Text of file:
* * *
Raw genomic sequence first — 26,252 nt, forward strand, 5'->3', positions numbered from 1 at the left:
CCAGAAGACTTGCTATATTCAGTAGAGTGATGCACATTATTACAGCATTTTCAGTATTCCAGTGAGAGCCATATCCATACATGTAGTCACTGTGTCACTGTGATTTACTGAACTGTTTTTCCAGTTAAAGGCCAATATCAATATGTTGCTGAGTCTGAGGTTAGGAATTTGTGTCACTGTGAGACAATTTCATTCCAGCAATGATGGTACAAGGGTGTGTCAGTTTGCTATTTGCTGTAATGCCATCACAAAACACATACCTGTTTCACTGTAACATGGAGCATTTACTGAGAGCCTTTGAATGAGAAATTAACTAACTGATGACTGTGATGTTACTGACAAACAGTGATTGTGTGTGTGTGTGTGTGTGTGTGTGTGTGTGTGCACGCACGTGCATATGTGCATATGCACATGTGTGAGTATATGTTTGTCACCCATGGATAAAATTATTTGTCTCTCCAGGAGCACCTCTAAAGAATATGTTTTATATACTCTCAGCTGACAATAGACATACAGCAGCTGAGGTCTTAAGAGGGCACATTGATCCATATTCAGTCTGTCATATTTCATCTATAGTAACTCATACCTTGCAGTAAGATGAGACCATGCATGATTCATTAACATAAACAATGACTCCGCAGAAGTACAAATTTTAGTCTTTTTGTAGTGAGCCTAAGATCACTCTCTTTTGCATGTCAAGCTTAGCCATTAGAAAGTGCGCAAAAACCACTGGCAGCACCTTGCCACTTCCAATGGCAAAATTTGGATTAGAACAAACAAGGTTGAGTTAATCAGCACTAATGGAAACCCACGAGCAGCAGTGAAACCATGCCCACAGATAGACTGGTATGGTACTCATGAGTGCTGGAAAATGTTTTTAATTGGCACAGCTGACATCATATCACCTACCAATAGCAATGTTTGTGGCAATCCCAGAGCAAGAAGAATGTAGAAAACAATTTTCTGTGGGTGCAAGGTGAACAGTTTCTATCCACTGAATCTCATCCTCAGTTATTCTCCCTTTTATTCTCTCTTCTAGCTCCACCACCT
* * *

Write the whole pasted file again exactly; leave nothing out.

Raw genomic sequence first — 26,252 nt, forward strand, 5'->3', positions numbered from 1 at the left:
CCAGAAGACTTGCTATATTCAGTAGAGTGATGCACATTATTACAGCATTTTCAGTATTCCAGTGAGAGCCATATCCATACATGTAGTCACTGTGTCACTGTGATTTACTGAACTGTTTTTCCAGTTAAAGGCCAATATCAATATGTTGCTGAGTCTGAGGTTAGGAATTTGTGTCACTGTGAGACAATTTCATTCCAGCAATGATGGTACAAGGGTGTGTCAGTTTGCTATTTGCTGTAATGCCATCACAAAACACATACCTGTTTCACTGTAACATGGAGCATTTACTGAGAGCCTTTGAATGAGAAATTAACTAACTGATGACTGTGATGTTACTGACAAACAGTGATTGTGTGTGTGTGTGTGTGTGTGTGTGTGTGTGTGCACGCACGTGCATATGTGCATATGCACATGTGTGAGTATATGTTTGTCACCCATGGATAAAATTATTTGTCTCTCCAGGAGCACCTCTAAAGAATATGTTTTATATACTCTCAGCTGACAATAGACATACAGCAGCTGAGGTCTTAAGAGGGCACATTGATCCATATTCAGTCTGTCATATTTCATCTATAGTAACTCATACCTTGCAGTAAGATGAGACCATGCATGATTCATTAACATAAACAATGACTCCGCAGAAGTACAAATTTTAGTCTTTTTGTAGTGAGCCTAAGATCACTCTCTTTTGCATGTCAAGCTTAGCCATTAGAAAGTGCGCAAAAACCACTGGCAGCACCTTGCCACTTCCAATGGCAAAATTTGGATTAGAACAAACAAGGTTGAGTTAATCAGCACTAATGGAAACCCACGAGCAGCAGTGAAACCATGCCCACAGATAGACTGGTATGGTACTCATGAGTGCTGGAAAATGTTTTTAATTGGCACAGCTGACATCATATCACCTACCAATAGCAATGTTTGTGGCAATCCCAGAGCAAGAAGAATGTAGAAAACAATTTTCTGTGGGTGCAAGGTGAACAGTTTCTATCCACTGAATCTCATCCTCAGTTATTCTCCCTTTTATTCTCTCTTCTAGCTCCACCACCT